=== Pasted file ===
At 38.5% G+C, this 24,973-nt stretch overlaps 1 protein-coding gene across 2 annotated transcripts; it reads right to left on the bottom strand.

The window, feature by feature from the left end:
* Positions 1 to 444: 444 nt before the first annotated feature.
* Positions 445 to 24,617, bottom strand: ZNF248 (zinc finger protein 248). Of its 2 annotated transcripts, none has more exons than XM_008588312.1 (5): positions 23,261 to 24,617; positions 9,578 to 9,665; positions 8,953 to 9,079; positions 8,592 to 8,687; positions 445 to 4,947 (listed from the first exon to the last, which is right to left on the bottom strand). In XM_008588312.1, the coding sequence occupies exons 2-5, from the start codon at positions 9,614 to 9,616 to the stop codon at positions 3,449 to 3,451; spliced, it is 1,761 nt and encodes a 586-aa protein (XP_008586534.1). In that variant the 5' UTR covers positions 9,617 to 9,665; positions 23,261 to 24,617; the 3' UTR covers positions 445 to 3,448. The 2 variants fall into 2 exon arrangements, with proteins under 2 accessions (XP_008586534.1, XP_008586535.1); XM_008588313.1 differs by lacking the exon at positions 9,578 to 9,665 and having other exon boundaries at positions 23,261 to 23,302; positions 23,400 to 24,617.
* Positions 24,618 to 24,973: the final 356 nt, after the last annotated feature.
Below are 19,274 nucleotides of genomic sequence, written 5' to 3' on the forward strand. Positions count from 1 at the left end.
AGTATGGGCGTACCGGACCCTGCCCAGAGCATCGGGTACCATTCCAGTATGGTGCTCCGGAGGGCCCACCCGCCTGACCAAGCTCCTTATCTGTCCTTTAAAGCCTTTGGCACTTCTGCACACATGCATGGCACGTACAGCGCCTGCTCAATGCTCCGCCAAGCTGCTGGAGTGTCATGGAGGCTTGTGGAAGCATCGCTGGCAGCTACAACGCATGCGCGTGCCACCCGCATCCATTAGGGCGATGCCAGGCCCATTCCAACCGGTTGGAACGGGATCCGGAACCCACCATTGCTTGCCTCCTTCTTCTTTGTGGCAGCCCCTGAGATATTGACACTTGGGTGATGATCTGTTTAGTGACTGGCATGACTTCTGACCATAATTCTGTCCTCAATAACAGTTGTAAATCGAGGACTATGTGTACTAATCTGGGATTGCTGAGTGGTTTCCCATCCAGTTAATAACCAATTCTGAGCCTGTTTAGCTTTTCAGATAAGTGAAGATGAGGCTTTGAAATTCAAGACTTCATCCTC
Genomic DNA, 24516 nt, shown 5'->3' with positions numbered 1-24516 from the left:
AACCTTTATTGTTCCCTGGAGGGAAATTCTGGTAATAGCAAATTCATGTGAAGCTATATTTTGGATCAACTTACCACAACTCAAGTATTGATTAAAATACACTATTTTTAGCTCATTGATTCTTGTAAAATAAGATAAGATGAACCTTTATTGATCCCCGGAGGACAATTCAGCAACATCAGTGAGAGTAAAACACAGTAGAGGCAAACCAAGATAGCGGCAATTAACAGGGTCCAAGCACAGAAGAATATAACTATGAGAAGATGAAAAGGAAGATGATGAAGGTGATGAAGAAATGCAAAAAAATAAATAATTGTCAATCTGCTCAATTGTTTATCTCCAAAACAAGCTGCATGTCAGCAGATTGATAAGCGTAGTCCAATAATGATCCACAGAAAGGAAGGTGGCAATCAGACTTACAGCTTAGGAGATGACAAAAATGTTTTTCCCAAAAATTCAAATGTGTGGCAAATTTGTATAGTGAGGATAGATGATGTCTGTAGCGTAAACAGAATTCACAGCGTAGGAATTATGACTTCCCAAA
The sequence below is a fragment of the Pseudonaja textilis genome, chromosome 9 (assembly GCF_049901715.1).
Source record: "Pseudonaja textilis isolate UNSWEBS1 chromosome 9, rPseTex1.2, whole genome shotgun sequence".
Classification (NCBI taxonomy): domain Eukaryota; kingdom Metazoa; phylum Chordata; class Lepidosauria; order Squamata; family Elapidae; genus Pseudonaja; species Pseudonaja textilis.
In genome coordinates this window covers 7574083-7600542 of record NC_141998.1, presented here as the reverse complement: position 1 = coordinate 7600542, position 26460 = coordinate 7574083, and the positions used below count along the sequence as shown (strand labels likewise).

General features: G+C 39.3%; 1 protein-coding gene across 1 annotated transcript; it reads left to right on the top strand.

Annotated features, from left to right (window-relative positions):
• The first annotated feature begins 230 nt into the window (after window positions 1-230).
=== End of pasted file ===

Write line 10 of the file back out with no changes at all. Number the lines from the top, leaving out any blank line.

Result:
The sequence below is a fragment of the Pseudonaja textilis genome, chromosome 9 (assembly GCF_049901715.1).